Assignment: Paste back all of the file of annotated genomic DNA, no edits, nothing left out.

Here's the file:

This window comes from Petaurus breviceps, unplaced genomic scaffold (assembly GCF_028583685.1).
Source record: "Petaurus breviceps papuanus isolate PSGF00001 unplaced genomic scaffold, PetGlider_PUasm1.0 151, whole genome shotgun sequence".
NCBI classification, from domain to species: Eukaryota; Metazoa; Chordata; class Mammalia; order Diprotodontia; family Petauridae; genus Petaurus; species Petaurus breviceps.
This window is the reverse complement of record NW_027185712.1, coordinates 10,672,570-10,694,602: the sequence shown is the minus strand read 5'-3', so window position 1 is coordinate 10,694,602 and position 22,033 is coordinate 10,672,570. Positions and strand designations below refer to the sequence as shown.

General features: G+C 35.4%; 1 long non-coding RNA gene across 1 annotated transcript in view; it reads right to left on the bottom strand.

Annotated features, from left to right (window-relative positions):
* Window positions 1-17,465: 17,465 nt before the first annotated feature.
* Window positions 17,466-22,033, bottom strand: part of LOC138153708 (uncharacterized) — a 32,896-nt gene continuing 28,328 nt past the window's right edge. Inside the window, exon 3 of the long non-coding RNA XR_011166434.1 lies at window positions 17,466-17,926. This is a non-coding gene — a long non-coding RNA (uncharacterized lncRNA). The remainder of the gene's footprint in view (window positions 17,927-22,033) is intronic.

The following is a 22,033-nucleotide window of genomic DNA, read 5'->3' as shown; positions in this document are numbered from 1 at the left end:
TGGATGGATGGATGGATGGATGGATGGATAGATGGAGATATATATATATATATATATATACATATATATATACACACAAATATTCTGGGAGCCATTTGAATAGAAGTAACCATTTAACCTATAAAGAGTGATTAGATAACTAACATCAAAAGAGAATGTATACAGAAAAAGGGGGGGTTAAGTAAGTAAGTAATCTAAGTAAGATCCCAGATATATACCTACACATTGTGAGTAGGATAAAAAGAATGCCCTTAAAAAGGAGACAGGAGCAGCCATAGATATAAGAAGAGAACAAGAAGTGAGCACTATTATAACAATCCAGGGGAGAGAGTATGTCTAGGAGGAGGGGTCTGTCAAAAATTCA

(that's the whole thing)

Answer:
This window comes from Petaurus breviceps, unplaced genomic scaffold (assembly GCF_028583685.1).
Source record: "Petaurus breviceps papuanus isolate PSGF00001 unplaced genomic scaffold, PetGlider_PUasm1.0 151, whole genome shotgun sequence".
NCBI classification, from domain to species: Eukaryota; Metazoa; Chordata; class Mammalia; order Diprotodontia; family Petauridae; genus Petaurus; species Petaurus breviceps.
This window is the reverse complement of record NW_027185712.1, coordinates 10,672,570-10,694,602: the sequence shown is the minus strand read 5'-3', so window position 1 is coordinate 10,694,602 and position 22,033 is coordinate 10,672,570. Positions and strand designations below refer to the sequence as shown.

General features: G+C 35.4%; 1 long non-coding RNA gene across 1 annotated transcript in view; it reads right to left on the bottom strand.

Annotated features, from left to right (window-relative positions):
* Window positions 1-17,465: 17,465 nt before the first annotated feature.
* Window positions 17,466-22,033, bottom strand: part of LOC138153708 (uncharacterized) — a 32,896-nt gene continuing 28,328 nt past the window's right edge. Inside the window, exon 3 of the long non-coding RNA XR_011166434.1 lies at window positions 17,466-17,926. This is a non-coding gene — a long non-coding RNA (uncharacterized lncRNA). The remainder of the gene's footprint in view (window positions 17,927-22,033) is intronic.

The following is a 22,033-nucleotide window of genomic DNA, read 5'->3' as shown; positions in this document are numbered from 1 at the left end:
TGGATGGATGGATGGATGGATGGATGGATAGATGGAGATATATATATATATATATATATACATATATATATACACACAAATATTCTGGGAGCCATTTGAATAGAAGTAACCATTTAACCTATAAAGAGTGATTAGATAACTAACATCAAAAGAGAATGTATACAGAAAAAGGGGGGGTTAAGTAAGTAAGTAATCTAAGTAAGATCCCAGATATATACCTACACATTGTGAGTAGGATAAAAAGAATGCCCTTAAAAAGGAGACAGGAGCAGCCATAGATATAAGAAGAGAACAAGAAGTGAGCACTATTATAACAATCCAGGGGAGAGAGTATGTCTAGGAGGAGGGGTCTGTCAAAAATTCA